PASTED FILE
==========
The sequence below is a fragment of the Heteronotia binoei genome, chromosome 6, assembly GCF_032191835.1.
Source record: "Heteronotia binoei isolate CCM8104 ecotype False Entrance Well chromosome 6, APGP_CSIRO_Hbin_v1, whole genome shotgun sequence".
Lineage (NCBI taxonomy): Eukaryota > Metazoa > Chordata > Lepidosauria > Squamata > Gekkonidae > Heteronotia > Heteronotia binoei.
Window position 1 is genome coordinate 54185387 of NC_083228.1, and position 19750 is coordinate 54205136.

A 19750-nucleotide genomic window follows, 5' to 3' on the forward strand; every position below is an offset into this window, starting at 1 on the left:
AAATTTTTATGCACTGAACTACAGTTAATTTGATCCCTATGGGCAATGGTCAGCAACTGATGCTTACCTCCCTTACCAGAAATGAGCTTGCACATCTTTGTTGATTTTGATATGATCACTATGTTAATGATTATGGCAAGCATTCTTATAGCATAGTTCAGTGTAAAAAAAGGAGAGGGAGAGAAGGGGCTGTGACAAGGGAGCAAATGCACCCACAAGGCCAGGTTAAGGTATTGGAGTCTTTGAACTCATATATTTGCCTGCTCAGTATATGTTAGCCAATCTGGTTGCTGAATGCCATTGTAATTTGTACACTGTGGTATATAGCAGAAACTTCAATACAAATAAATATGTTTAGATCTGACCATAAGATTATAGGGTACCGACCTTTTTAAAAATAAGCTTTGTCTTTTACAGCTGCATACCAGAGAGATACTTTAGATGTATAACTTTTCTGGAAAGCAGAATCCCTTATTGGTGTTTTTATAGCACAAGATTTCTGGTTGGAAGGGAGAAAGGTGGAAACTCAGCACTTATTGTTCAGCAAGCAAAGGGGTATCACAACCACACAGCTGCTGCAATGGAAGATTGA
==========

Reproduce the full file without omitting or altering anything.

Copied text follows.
The sequence below is a fragment of the Heteronotia binoei genome, chromosome 6, assembly GCF_032191835.1.
Source record: "Heteronotia binoei isolate CCM8104 ecotype False Entrance Well chromosome 6, APGP_CSIRO_Hbin_v1, whole genome shotgun sequence".
Lineage (NCBI taxonomy): Eukaryota > Metazoa > Chordata > Lepidosauria > Squamata > Gekkonidae > Heteronotia > Heteronotia binoei.
Window position 1 is genome coordinate 54185387 of NC_083228.1, and position 19750 is coordinate 54205136.

A 19750-nucleotide genomic window follows, 5' to 3' on the forward strand; every position below is an offset into this window, starting at 1 on the left:
AAATTTTTATGCACTGAACTACAGTTAATTTGATCCCTATGGGCAATGGTCAGCAACTGATGCTTACCTCCCTTACCAGAAATGAGCTTGCACATCTTTGTTGATTTTGATATGATCACTATGTTAATGATTATGGCAAGCATTCTTATAGCATAGTTCAGTGTAAAAAAAGGAGAGGGAGAGAAGGGGCTGTGACAAGGGAGCAAATGCACCCACAAGGCCAGGTTAAGGTATTGGAGTCTTTGAACTCATATATTTGCCTGCTCAGTATATGTTAGCCAATCTGGTTGCTGAATGCCATTGTAATTTGTACACTGTGGTATATAGCAGAAACTTCAATACAAATAAATATGTTTAGATCTGACCATAAGATTATAGGGTACCGACCTTTTTAAAAATAAGCTTTGTCTTTTACAGCTGCATACCAGAGAGATACTTTAGATGTATAACTTTTCTGGAAAGCAGAATCCCTTATTGGTGTTTTTATAGCACAAGATTTCTGGTTGGAAGGGAGAAAGGTGGAAACTCAGCACTTATTGTTCAGCAAGCAAAGGGGTATCACAACCACACAGCTGCTGCAATGGAAGATTGA